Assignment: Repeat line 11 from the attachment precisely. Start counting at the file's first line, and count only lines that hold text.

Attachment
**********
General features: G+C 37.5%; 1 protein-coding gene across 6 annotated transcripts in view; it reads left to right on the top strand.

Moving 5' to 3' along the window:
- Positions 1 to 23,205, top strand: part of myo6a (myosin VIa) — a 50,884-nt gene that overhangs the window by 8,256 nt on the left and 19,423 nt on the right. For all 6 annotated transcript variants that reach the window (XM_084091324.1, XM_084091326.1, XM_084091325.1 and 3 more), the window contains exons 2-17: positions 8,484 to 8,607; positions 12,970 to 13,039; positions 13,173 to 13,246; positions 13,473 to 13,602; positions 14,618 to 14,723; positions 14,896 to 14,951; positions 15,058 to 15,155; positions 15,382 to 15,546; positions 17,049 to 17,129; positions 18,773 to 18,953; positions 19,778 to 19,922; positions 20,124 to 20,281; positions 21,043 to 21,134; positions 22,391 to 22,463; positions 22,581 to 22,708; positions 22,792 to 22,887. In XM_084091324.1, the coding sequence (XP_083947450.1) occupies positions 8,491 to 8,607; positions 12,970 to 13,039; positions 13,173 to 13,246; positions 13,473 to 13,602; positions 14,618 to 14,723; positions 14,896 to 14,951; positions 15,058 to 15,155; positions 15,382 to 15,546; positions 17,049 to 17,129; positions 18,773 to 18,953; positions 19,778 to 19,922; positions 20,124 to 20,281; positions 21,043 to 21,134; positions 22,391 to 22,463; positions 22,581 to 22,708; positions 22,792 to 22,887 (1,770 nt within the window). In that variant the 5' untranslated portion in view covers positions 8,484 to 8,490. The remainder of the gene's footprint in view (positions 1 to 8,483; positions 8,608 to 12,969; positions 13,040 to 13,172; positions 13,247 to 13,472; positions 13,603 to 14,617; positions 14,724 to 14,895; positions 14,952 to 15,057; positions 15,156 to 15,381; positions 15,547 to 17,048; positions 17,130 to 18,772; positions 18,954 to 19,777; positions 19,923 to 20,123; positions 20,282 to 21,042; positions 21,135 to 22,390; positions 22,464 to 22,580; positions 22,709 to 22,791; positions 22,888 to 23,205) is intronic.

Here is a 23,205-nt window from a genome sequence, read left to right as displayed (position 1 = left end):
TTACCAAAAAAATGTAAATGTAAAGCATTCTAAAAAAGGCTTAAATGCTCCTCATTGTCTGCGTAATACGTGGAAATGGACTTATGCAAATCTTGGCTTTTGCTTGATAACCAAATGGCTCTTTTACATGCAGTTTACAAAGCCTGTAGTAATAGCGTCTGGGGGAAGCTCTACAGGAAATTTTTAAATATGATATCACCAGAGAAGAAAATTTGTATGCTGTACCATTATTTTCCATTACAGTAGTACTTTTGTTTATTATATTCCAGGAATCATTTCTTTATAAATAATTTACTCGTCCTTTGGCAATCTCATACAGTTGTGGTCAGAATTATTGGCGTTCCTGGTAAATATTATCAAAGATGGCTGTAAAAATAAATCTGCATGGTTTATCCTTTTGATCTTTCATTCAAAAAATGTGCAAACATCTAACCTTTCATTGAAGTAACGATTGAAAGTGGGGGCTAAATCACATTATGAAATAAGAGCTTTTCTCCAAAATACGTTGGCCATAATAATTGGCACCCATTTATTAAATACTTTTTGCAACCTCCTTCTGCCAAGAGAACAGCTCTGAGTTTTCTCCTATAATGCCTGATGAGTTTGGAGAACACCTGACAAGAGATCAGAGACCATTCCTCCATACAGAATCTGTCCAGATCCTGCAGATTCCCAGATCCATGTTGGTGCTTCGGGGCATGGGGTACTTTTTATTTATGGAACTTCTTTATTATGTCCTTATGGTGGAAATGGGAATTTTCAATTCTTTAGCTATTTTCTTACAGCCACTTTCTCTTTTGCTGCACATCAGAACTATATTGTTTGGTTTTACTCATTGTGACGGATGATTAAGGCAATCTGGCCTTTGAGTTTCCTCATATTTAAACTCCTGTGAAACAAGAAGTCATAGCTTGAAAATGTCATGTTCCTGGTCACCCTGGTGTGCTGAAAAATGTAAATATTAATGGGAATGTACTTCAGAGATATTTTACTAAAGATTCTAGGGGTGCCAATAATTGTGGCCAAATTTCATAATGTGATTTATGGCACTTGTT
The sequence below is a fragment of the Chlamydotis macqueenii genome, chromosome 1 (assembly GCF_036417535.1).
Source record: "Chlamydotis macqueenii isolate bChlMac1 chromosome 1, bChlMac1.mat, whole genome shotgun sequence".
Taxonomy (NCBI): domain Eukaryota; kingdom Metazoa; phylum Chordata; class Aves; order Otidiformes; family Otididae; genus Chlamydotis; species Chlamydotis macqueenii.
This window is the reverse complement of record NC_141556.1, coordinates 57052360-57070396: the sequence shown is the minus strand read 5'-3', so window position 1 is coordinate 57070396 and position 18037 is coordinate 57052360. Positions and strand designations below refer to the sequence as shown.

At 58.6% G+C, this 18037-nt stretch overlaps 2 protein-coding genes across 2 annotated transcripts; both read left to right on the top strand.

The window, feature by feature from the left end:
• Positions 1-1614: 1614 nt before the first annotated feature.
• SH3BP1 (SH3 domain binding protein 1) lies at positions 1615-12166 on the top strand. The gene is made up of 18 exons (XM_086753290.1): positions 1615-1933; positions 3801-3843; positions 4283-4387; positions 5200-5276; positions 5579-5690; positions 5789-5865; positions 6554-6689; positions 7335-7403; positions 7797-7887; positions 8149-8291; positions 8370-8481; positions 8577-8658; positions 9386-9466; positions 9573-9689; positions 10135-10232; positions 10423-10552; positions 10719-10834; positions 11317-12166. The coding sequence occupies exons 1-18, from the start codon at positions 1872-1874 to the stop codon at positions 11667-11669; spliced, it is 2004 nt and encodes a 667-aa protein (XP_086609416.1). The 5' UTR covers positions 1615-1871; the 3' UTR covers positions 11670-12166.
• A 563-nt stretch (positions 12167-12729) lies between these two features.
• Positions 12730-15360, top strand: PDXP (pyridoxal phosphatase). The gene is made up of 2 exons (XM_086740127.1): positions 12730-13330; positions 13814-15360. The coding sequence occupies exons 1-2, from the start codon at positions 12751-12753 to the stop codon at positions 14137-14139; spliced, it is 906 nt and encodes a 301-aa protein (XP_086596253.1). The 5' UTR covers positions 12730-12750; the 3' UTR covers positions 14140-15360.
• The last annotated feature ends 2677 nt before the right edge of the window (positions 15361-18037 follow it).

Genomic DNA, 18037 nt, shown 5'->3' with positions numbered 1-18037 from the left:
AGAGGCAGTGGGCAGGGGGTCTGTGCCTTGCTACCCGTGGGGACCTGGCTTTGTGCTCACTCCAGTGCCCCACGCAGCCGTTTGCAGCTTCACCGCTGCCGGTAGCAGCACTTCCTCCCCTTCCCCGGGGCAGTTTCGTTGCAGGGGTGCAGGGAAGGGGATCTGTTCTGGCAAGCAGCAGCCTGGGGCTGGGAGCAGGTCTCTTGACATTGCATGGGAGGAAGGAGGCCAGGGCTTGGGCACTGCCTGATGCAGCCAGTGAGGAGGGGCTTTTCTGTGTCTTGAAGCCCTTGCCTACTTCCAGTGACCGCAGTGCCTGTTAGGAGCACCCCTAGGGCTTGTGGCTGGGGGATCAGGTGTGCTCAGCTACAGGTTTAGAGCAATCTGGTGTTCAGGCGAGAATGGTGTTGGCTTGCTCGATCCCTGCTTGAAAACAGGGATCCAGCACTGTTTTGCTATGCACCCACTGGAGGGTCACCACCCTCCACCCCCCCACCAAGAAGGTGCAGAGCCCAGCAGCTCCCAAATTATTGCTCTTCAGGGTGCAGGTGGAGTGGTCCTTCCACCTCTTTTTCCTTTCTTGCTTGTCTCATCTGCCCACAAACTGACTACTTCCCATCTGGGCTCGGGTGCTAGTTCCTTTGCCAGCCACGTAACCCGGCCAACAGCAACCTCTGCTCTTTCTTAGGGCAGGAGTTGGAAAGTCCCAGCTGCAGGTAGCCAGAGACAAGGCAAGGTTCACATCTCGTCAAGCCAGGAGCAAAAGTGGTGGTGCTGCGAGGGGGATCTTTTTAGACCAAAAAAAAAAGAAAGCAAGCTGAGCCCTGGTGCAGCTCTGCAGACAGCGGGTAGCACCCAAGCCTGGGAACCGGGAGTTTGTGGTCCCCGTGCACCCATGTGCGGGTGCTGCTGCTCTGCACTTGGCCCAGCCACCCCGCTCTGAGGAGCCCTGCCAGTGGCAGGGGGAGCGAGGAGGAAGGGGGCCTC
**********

The window, feature by feature from the left end: